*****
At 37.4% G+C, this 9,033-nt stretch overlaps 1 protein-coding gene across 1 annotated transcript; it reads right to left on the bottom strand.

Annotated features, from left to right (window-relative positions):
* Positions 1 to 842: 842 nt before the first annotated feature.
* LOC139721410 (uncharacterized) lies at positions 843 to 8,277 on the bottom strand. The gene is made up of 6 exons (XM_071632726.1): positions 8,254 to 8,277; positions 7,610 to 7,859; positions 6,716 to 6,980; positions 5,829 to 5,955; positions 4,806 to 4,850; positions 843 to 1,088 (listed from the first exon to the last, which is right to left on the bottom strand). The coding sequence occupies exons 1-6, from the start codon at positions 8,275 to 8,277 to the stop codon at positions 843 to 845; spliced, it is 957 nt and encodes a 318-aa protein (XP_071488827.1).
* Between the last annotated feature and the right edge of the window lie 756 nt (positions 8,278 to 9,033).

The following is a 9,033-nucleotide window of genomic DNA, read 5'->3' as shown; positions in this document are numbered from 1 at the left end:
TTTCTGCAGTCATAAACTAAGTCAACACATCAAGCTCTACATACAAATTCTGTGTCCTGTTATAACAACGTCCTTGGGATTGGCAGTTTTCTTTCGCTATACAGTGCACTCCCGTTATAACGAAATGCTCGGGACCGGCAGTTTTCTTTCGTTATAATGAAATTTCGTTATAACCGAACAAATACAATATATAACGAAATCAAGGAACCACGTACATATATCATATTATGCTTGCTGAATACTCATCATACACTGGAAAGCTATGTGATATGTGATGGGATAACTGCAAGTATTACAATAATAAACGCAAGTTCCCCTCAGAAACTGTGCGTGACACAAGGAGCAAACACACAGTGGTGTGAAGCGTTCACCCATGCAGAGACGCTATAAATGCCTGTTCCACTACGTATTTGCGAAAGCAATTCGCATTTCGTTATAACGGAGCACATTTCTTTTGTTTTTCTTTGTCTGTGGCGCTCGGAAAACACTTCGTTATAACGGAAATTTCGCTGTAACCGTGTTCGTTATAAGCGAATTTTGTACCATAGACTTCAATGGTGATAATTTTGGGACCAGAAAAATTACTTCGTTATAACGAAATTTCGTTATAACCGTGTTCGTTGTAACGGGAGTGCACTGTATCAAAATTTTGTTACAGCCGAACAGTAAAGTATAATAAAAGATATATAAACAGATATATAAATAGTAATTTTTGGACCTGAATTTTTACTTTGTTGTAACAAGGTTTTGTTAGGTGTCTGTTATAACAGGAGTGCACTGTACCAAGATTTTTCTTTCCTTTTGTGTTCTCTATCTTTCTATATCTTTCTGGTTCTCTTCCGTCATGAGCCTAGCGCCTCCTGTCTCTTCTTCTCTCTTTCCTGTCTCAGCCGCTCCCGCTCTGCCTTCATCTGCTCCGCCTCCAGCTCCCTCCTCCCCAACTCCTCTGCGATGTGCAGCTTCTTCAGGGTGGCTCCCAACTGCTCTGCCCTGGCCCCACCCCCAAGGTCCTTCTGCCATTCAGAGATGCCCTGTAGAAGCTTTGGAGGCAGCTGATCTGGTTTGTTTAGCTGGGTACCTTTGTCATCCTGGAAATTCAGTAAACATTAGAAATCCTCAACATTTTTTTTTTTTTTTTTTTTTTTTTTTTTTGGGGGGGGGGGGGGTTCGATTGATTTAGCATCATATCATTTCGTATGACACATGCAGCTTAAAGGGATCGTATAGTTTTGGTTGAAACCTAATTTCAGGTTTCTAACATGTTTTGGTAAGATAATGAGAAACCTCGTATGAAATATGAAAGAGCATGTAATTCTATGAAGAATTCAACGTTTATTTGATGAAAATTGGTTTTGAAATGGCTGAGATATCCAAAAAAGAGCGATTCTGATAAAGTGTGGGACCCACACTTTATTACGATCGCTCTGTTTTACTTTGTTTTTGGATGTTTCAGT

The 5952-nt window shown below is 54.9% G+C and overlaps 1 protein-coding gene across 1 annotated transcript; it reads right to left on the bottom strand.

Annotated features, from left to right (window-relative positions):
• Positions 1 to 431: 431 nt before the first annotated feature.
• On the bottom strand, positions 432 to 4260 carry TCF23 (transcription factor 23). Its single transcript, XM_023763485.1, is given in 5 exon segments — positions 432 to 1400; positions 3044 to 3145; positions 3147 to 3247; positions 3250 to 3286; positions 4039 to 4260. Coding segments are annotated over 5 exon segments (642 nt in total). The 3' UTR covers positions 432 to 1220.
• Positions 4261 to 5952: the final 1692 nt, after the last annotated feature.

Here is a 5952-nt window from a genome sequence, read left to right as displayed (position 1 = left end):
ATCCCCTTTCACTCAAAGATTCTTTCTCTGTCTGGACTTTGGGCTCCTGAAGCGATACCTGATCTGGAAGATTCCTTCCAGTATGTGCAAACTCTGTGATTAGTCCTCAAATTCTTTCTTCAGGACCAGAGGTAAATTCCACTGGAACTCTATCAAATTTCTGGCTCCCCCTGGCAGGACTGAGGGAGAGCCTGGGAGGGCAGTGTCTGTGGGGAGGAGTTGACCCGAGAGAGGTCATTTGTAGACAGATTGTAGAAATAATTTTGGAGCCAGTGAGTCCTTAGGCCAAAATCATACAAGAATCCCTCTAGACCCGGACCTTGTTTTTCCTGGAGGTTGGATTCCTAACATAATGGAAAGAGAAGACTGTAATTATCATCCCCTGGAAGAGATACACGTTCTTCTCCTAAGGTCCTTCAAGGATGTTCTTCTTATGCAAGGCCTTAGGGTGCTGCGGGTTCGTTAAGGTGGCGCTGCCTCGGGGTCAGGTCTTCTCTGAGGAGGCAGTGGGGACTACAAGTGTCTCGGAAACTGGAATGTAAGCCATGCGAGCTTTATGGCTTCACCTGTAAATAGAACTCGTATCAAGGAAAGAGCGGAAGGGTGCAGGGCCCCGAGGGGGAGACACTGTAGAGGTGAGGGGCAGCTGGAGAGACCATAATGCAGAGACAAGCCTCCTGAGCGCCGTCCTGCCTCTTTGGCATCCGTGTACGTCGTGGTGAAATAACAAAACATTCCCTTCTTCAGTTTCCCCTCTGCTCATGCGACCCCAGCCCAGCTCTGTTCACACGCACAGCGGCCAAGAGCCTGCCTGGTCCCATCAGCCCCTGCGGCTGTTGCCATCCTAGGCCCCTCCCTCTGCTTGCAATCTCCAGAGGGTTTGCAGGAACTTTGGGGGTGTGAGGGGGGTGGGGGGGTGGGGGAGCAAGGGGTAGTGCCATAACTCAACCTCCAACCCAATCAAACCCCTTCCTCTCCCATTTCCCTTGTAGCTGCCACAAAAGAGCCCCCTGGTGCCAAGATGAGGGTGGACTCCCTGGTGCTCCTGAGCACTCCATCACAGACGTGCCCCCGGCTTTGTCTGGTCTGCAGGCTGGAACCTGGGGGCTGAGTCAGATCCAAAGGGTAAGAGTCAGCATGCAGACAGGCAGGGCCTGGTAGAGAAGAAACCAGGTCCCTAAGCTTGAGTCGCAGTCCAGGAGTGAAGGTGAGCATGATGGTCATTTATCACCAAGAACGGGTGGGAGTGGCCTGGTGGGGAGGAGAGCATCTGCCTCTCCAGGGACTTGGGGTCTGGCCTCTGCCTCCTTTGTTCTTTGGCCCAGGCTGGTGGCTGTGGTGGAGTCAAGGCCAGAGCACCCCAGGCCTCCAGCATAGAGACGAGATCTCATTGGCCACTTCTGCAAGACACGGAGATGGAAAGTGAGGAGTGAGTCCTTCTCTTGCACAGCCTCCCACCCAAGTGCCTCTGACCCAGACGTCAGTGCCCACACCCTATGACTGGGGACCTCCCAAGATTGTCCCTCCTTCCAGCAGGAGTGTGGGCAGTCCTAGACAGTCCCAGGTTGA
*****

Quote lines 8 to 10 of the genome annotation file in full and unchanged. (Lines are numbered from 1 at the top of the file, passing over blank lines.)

The 5952-nt window shown below is 54.9% G+C and overlaps 1 protein-coding gene across 1 annotated transcript; it reads right to left on the bottom strand.

Annotated features, from left to right (window-relative positions):
• Positions 1 to 431: 431 nt before the first annotated feature.